Glenn Beck: Inside the Revolution

Inside the Revolution: How the Followers of Jihad, Jefferson & Jesus Are Battling to Dominate...

GLENN: From Radio City in Midtown Manhattan, third most listened to show in all of America. Hello, you sick twisted freak. There's a couple of things I want to talk about. You know, I'm going to have to get back to this Christian Science Monitor article, The Coming Evangelical Collapse: An AntiChristian Chapter in Western History is About to Begin. Michael Spencer writes, this collapse will herald the arrival of an anti-Christian chapter of the post-Christian West. Intolerance of Christianity will rise to levels that many of us did not believe possible in our lifetimes. I want to switch gears here. He gives several reasons and they're all tree. They're all true and we'll get back into that tomorrow, in tomorrow's program in Hour Number 2, but I want to switch gears here because there's something here on the mail online, the London Mail, and it is amazing because we've called Sky Television and there were no television cameras here. Surprisingly the press has dropped the ball on this one over in London. There are only camera shots of this. It is the troops coming home from Afghanistan and a Muslim preacher ridiculing the soldiers during the homecoming parade. Now, it's this preacher and he's got all kinds of other people and they're protesting and they're holding signs. They are the butchers of Basra. They were taunting them. They were yelling and screaming that they were cowards that had an uncanny knack for death by friendly fire. They also said that they had an amazing skill at murdering and torturing thousands of innocent people, women and children. They called them a vile parade of brutal killers. They were shouting that they were Nazis. These guys also, this group of people also want Britain to be an Islamic state ruled by Sharia law. Let me see what else they're saying. The parade was an insult, cowards, killers and extremists. That's what they said.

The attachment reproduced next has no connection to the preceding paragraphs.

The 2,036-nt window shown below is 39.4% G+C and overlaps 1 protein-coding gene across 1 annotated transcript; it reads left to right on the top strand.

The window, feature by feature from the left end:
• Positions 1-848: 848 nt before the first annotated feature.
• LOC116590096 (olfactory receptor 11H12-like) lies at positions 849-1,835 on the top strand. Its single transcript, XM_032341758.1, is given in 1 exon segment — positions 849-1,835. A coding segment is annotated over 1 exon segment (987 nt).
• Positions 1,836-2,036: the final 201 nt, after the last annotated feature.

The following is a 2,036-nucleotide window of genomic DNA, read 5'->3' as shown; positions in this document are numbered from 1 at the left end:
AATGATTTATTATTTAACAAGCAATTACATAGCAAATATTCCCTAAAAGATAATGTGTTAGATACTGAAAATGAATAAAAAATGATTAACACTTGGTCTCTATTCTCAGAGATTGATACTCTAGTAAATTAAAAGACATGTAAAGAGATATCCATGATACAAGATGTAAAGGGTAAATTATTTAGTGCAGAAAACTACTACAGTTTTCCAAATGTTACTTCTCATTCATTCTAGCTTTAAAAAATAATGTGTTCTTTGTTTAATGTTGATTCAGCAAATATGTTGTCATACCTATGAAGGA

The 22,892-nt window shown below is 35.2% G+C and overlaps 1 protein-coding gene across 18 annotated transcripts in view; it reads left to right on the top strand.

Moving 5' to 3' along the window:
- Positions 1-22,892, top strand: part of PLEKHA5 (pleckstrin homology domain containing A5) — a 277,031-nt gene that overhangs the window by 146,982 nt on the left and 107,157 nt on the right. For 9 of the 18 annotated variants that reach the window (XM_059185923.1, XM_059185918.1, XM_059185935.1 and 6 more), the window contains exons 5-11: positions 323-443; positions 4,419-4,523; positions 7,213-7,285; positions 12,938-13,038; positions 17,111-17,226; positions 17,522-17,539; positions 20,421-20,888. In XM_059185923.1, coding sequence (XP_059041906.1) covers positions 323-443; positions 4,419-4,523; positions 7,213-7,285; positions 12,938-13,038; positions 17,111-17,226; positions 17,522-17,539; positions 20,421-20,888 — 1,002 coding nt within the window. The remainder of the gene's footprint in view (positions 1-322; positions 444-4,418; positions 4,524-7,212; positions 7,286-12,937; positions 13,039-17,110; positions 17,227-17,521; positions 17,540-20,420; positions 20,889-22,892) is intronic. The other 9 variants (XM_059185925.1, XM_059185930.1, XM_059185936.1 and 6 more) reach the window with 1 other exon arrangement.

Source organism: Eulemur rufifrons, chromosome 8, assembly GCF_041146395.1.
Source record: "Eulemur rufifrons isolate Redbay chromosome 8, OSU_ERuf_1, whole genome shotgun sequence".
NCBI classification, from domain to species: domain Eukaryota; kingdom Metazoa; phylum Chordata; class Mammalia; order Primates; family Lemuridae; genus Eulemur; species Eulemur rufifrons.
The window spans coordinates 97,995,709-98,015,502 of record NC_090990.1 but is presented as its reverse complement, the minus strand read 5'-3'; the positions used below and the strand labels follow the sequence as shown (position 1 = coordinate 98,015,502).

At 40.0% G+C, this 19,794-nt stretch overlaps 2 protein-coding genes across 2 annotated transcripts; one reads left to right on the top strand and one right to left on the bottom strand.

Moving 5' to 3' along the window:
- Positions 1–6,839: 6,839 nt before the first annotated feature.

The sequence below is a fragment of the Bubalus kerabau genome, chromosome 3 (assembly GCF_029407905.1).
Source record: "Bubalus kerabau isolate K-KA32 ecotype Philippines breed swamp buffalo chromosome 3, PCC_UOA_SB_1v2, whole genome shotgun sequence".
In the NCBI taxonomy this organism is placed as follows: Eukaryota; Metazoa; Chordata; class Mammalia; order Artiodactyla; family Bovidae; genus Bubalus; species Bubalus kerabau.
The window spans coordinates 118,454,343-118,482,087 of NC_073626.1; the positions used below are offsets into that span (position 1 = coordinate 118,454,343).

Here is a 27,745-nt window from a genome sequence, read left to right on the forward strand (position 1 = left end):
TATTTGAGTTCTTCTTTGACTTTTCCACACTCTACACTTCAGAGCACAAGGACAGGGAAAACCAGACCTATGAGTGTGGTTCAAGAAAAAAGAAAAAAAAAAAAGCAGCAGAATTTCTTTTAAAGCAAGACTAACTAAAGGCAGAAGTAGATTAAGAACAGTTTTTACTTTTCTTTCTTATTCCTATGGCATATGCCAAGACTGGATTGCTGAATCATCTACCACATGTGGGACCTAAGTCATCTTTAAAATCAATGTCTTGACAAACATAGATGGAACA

All right, here's the interesting thing. The police arrested a couple of them. Gosh, not the Muslims that were screaming these things. No, no, no. People that were screaming things back to this preacher and his flock. They couldn't even print it. It was so horrible for the English papers that they couldn't even print what was said. It was just this. Words came as police charged a man who allegedly shouted abuse at the war protestors. Later is says police were already out in force to protect the antiwar group and arrested two men among the soldier supporters. You cannot say a word in England against that kind of speech! They can be shouting it but you can't shout it back because yours is hate speech; theirs is not. This is what's coming, gang. This is what's coming. And you're going to see it. You already see it in small doses. The extreme left already says the most vile, vicious, awful things. They are standing up in our churches, in front of our children screaming hate speech. And what does anybody do about it? Is that even on television? And yet you can't say marriage should be between a man and a woman, and civil unions is fine. You can't have Barack Obama's position without being torpedoed, without being a hater, unless you're Barack Obama.

Joel Rosenberg has been watching these stories for a while. He's with us now. He's got a new book out called Inside the Revolution. Joel, are you familiar with these guys in England?

ROSENBERG: I am, and I write about this in one of the chapters in terms of how many Muslims. According to research done by the Pew Foundation, for example, 15% of Muslims in the U.K. believe suicide bombings against civilian targets are sometimes or often justified. 15%. 16% of Muslims in France believe suicide bombings against civilians are justified.

GLENN: Let me go here, Joel, I saw this story, this stat reported the other day. In England one out of seven say it's okay to beat your wife if she's wearing something too sexy. Where's that one coming from?



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The coming evangelical collapse

ROSENBERG: Well, try this one. Again we cite this in the book from Pew Research. 5% of Muslims in America admit that they have a favorable view of Al-Qaeda. Now, what's interesting is almost 30%, 27%, 27% refused to answer the question whether they have a favorable view of Al-Qaeda. Now, we're talking about roughly 2 1/2 million Muslims in the country, 2.3 roughly. So we're talking about if you look at these specific numbers and in terms of suicide bombings, you are talking about 9% refuse to answer the question of whether they support suicide bombings against civilian targets. 13% said they believe suicide bombings are sometimes, often justified. Now, to put that in real numbers, 23,500 Muslims in America believe suicide bombings against civilians are justified, and 164,000-plus -- I'm sorry, 211,000-plus Muslim Americans refuse to answer the question. Now, the vast majority of Muslims in the U.S. and Britain aren't radical but that's not the question. The question is how many radicals are there and how serious a threat to they pose. And that's what I'm trying to do in this book is take people inside the thinking, what they're saying, what they're teaching, what they believe and how far they are willing to go to get it.